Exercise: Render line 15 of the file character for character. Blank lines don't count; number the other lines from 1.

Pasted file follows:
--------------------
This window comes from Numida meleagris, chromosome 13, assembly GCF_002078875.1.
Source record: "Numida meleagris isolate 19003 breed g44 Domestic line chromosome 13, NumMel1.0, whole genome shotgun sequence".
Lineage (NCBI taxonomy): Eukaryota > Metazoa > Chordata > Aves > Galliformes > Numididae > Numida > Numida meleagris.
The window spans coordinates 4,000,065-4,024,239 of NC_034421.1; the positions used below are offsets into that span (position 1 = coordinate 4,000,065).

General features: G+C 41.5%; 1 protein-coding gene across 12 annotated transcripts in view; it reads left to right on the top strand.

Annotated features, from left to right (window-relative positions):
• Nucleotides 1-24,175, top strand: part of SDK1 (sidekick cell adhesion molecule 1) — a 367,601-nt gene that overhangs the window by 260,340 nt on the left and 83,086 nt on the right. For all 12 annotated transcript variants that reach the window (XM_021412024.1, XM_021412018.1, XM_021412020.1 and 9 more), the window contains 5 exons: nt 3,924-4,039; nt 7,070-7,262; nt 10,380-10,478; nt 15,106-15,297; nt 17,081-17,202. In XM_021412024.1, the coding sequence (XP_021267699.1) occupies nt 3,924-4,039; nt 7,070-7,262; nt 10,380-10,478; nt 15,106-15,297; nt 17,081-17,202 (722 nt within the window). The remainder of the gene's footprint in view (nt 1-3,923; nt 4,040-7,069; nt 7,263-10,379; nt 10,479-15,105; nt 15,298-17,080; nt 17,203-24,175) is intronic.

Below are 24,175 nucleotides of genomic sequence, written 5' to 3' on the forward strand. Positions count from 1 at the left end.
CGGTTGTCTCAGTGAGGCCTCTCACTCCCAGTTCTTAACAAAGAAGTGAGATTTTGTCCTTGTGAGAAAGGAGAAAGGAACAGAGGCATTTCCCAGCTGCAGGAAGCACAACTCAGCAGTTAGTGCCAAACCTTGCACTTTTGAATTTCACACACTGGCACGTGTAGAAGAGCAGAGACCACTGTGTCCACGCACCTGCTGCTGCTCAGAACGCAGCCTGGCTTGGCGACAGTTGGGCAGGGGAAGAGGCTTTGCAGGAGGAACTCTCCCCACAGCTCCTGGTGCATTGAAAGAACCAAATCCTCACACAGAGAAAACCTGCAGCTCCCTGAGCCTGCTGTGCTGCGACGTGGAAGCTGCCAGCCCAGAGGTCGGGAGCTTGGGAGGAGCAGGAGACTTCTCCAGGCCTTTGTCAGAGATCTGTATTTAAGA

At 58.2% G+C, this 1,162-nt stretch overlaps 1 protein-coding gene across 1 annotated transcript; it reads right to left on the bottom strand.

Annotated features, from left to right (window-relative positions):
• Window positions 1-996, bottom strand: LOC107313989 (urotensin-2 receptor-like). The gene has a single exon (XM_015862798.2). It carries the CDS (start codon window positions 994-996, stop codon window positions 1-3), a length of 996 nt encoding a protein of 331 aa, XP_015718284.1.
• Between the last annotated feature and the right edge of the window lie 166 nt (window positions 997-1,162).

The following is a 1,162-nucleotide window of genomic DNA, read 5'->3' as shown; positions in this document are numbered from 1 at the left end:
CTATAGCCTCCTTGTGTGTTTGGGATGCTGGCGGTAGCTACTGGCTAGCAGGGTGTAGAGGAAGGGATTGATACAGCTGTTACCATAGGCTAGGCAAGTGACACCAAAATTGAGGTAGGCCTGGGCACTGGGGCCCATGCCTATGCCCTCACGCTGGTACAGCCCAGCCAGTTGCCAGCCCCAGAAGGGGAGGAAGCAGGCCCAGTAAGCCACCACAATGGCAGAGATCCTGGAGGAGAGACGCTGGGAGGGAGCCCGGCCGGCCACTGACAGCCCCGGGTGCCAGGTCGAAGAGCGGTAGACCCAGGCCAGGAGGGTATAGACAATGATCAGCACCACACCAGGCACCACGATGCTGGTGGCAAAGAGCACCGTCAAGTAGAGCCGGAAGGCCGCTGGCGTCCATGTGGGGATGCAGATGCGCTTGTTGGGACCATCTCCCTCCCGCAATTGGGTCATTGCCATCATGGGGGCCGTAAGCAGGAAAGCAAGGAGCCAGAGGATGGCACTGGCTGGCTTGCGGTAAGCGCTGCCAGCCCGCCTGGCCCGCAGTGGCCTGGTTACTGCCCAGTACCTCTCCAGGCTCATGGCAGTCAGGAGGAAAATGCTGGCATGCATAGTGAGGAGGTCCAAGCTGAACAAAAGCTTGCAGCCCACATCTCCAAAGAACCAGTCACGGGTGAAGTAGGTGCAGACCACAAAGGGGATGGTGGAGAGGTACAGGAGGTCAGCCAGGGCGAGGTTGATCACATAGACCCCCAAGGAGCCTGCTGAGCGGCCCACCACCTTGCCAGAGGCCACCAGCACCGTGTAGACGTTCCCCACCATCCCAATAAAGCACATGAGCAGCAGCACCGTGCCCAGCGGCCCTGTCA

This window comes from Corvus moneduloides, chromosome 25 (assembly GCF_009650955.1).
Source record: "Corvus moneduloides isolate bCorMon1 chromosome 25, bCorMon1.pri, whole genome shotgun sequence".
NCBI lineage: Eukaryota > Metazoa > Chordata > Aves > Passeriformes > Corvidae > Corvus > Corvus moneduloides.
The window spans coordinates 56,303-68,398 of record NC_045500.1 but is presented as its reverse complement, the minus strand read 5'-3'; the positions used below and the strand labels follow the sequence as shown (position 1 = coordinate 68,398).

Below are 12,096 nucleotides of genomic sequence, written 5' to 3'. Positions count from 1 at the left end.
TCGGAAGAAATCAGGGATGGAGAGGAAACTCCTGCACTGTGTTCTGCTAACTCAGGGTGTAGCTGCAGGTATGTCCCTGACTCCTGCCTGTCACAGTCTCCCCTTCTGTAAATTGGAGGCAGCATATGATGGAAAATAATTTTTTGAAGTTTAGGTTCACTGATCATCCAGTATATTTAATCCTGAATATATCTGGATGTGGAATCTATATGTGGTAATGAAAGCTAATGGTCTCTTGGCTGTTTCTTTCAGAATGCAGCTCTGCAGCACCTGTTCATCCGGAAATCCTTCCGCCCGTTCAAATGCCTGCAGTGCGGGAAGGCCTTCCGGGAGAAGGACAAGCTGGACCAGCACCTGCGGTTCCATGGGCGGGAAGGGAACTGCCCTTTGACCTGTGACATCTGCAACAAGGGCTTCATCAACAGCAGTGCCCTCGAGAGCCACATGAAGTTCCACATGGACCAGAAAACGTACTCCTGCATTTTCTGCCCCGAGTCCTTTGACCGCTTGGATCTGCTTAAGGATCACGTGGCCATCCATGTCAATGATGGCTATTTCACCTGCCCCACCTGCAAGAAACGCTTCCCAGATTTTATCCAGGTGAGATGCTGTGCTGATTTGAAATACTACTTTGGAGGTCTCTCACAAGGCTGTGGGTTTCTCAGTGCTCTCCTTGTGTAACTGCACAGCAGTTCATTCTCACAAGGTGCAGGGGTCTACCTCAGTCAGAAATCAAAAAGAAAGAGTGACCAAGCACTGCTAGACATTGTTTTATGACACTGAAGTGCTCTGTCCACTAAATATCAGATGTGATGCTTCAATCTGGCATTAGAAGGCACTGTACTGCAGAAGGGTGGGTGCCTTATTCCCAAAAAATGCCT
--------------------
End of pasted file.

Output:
CTATAGCCTCCTTGTGTGTTTGGGATGCTGGCGGTAGCTACTGGCTAGCAGGGTGTAGAGGAAGGGATTGATACAGCTGTTACCATAGGCTAGGCAAGTGACACCAAAATTGAGGTAGGCCTGGGCACTGGGGCCCATGCCTATGCCCTCACGCTGGTACAGCCCAGCCAGTTGCCAGCCCCAGAAGGGGAGGAAGCAGGCCCAGTAAGCCACCACAATGGCAGAGATCCTGGAGGAGAGACGCTGGGAGGGAGCCCGGCCGGCCACTGACAGCCCCGGGTGCCAGGTCGAAGAGCGGTAGACCCAGGCCAGGAGGGTATAGACAATGATCAGCACCACACCAGGCACCACGATGCTGGTGGCAAAGAGCACCGTCAAGTAGAGCCGGAAGGCCGCTGGCGTCCATGTGGGGATGCAGATGCGCTTGTTGGGACCATCTCCCTCCCGCAATTGGGTCATTGCCATCATGGGGGCCGTAAGCAGGAAAGCAAGGAGCCAGAGGATGGCACTGGCTGGCTTGCGGTAAGCGCTGCCAGCCCGCCTGGCCCGCAGTGGCCTGGTTACTGCCCAGTACCTCTCCAGGCTCATGGCAGTCAGGAGGAAAATGCTGGCATGCATAGTGAGGAGGTCCAAGCTGAACAAAAGCTTGCAGCCCACATCTCCAAAGAACCAGTCACGGGTGAAGTAGGTGCAGACCACAAAGGGGATGGTGGAGAGGTACAGGAGGTCAGCCAGGGCGAGGTTGATCACATAGACCCCCAAGGAGCCTGCTGAGCGGCCCACCACCTTGCCAGAGGCCACCAGCACCGTGTAGACGTTCCCCACCATCCCAATAAAGCACATGAGCAGCAGCACCGTGCCCAGCGGCCCTGTCA